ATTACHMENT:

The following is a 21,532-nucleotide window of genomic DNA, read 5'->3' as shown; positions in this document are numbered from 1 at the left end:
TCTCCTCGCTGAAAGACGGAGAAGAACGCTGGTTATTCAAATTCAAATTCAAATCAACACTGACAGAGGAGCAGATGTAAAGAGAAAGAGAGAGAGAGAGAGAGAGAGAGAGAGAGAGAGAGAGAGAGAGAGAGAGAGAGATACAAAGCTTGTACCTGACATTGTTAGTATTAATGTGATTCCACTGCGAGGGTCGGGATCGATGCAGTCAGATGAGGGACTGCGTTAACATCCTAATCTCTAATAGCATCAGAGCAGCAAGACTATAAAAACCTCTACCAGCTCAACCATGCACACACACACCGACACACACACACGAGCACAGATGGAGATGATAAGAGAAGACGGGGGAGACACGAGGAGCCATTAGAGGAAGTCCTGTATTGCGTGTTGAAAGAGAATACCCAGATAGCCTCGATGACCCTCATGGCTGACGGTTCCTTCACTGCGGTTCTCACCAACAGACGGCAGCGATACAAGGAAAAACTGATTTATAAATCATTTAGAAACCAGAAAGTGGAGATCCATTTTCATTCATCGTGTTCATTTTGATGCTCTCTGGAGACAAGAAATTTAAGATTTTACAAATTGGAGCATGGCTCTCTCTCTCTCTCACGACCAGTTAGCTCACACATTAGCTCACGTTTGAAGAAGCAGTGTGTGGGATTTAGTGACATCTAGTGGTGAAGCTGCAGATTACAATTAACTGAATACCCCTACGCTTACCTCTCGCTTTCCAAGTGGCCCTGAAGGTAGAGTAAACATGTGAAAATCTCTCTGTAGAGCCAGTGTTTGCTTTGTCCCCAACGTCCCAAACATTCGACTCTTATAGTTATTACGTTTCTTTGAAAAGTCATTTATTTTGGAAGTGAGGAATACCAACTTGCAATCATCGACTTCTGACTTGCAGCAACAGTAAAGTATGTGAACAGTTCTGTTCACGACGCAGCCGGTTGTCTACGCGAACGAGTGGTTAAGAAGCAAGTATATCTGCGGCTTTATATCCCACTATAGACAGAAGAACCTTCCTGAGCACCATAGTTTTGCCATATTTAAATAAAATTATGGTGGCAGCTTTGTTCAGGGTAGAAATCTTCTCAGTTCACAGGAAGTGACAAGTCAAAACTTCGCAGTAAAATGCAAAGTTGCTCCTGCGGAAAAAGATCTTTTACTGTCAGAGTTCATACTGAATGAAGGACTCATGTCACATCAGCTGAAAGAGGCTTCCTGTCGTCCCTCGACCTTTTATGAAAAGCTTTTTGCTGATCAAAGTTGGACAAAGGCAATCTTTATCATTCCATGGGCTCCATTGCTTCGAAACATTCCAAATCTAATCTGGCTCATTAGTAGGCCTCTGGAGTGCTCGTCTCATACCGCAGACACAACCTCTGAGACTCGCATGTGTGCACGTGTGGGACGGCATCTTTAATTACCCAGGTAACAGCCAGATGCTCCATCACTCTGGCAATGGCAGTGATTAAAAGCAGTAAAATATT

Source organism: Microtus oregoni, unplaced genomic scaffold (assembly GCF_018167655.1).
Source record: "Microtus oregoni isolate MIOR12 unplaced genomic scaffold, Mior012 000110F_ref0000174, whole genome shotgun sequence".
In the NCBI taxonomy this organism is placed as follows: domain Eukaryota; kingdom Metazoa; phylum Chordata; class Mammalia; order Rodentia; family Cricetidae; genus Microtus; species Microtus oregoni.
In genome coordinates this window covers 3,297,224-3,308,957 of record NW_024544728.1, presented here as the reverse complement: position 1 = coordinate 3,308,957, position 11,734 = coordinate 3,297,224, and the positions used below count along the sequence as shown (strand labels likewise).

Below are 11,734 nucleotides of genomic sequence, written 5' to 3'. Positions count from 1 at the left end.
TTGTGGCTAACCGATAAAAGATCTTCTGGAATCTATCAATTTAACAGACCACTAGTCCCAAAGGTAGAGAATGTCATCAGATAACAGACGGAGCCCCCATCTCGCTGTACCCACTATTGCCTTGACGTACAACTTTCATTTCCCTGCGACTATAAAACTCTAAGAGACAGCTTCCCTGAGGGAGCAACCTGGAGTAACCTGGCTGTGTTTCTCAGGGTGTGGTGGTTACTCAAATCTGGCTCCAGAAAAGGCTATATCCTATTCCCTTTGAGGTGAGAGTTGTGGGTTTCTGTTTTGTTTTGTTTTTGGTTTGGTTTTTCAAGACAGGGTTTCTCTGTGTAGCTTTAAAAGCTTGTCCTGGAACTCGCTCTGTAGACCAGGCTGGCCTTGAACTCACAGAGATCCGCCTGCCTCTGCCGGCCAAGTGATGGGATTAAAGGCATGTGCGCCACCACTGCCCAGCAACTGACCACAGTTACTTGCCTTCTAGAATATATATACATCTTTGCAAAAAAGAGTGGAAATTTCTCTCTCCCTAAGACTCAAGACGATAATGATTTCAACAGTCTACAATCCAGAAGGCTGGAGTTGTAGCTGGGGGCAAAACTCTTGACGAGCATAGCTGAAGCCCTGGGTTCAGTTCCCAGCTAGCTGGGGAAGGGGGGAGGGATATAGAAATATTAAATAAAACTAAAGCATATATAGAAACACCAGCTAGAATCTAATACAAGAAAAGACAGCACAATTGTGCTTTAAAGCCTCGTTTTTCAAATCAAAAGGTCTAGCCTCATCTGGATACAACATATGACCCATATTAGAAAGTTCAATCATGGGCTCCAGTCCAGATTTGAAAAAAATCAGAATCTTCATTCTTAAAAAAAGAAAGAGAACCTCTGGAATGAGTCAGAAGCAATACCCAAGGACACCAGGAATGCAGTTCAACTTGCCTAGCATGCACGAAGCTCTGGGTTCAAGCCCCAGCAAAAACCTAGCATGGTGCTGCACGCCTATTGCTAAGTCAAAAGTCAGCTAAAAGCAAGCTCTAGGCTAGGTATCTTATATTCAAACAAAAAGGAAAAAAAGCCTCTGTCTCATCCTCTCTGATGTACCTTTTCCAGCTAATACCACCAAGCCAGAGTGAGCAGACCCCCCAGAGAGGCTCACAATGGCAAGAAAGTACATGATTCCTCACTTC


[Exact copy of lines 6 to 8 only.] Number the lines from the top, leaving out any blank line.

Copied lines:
In genome coordinates this window covers 3,297,224-3,308,957 of record NW_024544728.1, presented here as the reverse complement: position 1 = coordinate 3,308,957, position 11,734 = coordinate 3,297,224, and the positions used below count along the sequence as shown (strand labels likewise).

Below are 11,734 nucleotides of genomic sequence, written 5' to 3'. Positions count from 1 at the left end.
TTGTGGCTAACCGATAAAAGATCTTCTGGAATCTATCAATTTAACAGACCACTAGTCCCAAAGGTAGAGAATGTCATCAGATAACAGACGGAGCCCCCATCTCGCTGTACCCACTATTGCCTTGACGTACAACTTTCATTTCCCTGCGACTATAAAACTCTAAGAGACAGCTTCCCTGAGGGAGCAACCTGGAGTAACCTGGCTGTGTTTCTCAGGGTGTGGTGGTTACTCAAATCTGGCTCCAGAAAAGGCTATATCCTATTCCCTTTGAGGTGAGAGTTGTGGGTTTCTGTTTTGTTTTGTTTTTGGTTTGGTTTTTCAAGACAGGGTTTCTCTGTGTAGCTTTAAAAGCTTGTCCTGGAACTCGCTCTGTAGACCAGGCTGGCCTTGAACTCACAGAGATCCGCCTGCCTCTGCCGGCCAAGTGATGGGATTAAAGGCATGTGCGCCACCACTGCCCAGCAACTGACCACAGTTACTTGCCTTCTAGAATATATATACATCTTTGCAAAAAAGAGTGGAAATTTCTCTCTCCCTAAGACTCAAGACGATAATGATTTCAACAGTCTACAATCCAGAAGGCTGGAGTTGTAGCTGGGGGCAAAACTCTTGACGAGCATAGCTGAAGCCCTGGGTTCAGTTCCCAGCTAGCTGGGGAAGGGGGGAGGGATATAGAAATATTAAATAAAACTAAAGCATATATAGAAACACCAGCTAGAATCTAATACAAGAAAAGACAGCACAATTGTGCTTTAAAGCCTCGTTTTTCAAATCAAAAGGTCTAGCCTCATCTGGATACAACATATGACCCATATTAGAAAGTTCAATCATGGGCTCCAGTCCAGATTTGAAAAAAATCAGAATCTTCATTCTTAAAAAAAGAAAGAGAACCTCTGGAATGAGTCAGAAGCAATACCCAAGGACACCAGGAATGCAGTTCAACTTGCCTAGCATGCACGAAGCTCTGGGTTCAAGCCCCAGCAAAAACCTAGCATGGTGCTGCACGCCTATTGCTAAGTCAAAAGTCAGCTAAAAGCAAGCTCTAGGCTAGGTATCTTATATTCAAACAAAAAGGAAAAAAAGCCTCTGTCTCATCCTCTCTGATGTACCTTTTCCAGCTAATACCACCAAGCCAGAGTGAGCAGACCCCCCAGAGAGGCTCACAATGGCAAGAAAGTACATGATTCCTCACTTC